Gigafactories, certificates of origin … How France will produce its green hydrogen

It’s official: the hydrogen sector will soon have several gigafactories. At least two by 2030, according to Emmanuel Macron, who presented Tuesday, October 12 a five-year investment plan in several promising sectors. But what kind of installation is it? “A little teaching is undoubtedly necessary”, recognizes Luc Poyer, chairman of the board of directors and general manager of McPhy, who has rightly chosen to set up a mega-factory in Belfort. Abroad, when we mention the term gigafactory, we immediately think of a large-scale hydrogen production unit supplied by thousands of wind turbines or several hundred hectares of photovoltaic panels, at the image of major projects under development in Kazakhstan Where in Australia.

But this is not the path chosen by France. Certainly, it is expected that in Guyana, photovoltaic fields will supply a hydrogen production site within a few years, making it possible to supply the region of Saint-Laurent-du-Maroni with clean energy, thus avoiding the need for polluting thermal power stations (CEOG project). But in metropolitan France, the gigafactories mentioned by Emmanuel Macron will only be used to produce chain electrolysers. These installations, which break down water molecules with the help of an electric current, in order to recover hydrogen, will most of the time be connected to the national electricity grid, and not directly to wind turbines or panels. photovoltaic. They will primarily be used to decarbonise industry – which uses a lot of gray hydrogen or fossil fuels – and, to a lesser extent, mobility.

Does this mean that French hydrogen will be mainly of nuclear origin? No, remind several experts. “We could even arrive at a 50/50 equilibrium situation”, thinks Dominique Vignon, former president of Framatome and member of the Academy of technologies. There is indeed a frequent confusion, which consists in believing that renewable energies are necessarily sources of energy consumed locally. “In fact, when they are in surplus, they are transferred to the high voltage network, recalls the expert. Thus, today, around 30% of renewable energies are not consumed locally. This figure will increase in the coming years with in particular the development of offshore wind. In the United Kingdom, for example, there is already an offshore park whose output is equivalent to that of several nuclear power plants. All this energy cannot be consumed entirely locally “, specifies Dominique Vignon. It can therefore, in theory, supply electrolysers indirectly, via the national network.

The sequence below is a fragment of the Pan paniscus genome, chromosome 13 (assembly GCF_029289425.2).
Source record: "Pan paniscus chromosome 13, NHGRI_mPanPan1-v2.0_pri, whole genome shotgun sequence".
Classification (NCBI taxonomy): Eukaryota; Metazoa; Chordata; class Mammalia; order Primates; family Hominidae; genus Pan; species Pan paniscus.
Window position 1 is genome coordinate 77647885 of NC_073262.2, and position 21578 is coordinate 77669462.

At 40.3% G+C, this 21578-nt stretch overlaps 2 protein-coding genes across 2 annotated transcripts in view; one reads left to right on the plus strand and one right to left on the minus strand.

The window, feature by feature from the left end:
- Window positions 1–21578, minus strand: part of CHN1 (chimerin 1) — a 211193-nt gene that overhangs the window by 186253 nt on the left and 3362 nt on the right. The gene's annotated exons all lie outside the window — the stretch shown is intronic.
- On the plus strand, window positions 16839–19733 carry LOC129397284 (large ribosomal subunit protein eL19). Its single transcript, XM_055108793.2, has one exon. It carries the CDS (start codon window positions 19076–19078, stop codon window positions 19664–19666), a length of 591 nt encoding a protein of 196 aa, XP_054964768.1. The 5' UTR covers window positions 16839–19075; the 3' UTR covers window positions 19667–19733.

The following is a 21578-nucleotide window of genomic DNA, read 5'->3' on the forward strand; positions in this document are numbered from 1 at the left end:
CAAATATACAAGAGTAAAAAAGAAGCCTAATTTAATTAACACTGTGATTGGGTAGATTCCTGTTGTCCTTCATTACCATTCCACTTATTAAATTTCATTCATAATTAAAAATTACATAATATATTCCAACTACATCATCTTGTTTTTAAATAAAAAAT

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Certificates to prove the use of ENRs

How to be sure? Thanks to certificates of origin. The system already exists for electricity, since it makes it possible to ask suppliers for a document mentioning the precise ENR content. Of course, a supervisory authority would have to ensure that there is no fraud or that an actor does not sell the same carbon-free electricity twice. But this method, whose outlines have yet to be clarified, should allow France to integrate hydrogen into its energy mix, experts believe.

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“There will surely be a debate on the concomitance: should the certificates be obtained over the year, or over the month? We will certainly go towards instantaneity, but it is very complicated to implement”, recognizes Philippe. Boucly, president of France hydrogen. “What the industry lacks is the completion of the regulatory framework,” confirms Luc Poyer who is worried, at the same time, about possible bottlenecks: currently, out of the 86 jobs listed in the hydrogen, 17 are already in tension (welders, engineers, technicians commissioning stations …). A situation that is likely to worsen. “Currently, France has only 3 megawatts of electrolysis specifically intended to produce hydrogen. However, the national objective is to reach 6,500 megawatts by 2030”, points out Philippe Boucly. For the industry, this amounts to multiplying its capacities by … 2000! To achieve this, the gigafactory projects already announced, such as that of McPhy or of its Belgian competitor John Cockerill, will not be too many.



David Baverez is an investor, based in Hong Kong since 2011. He is the author of By David Baverez


Christophe Donner


By Sylvain Fort


Anne Rosencher is the managing editor of L'ExpressAnne Rosencher

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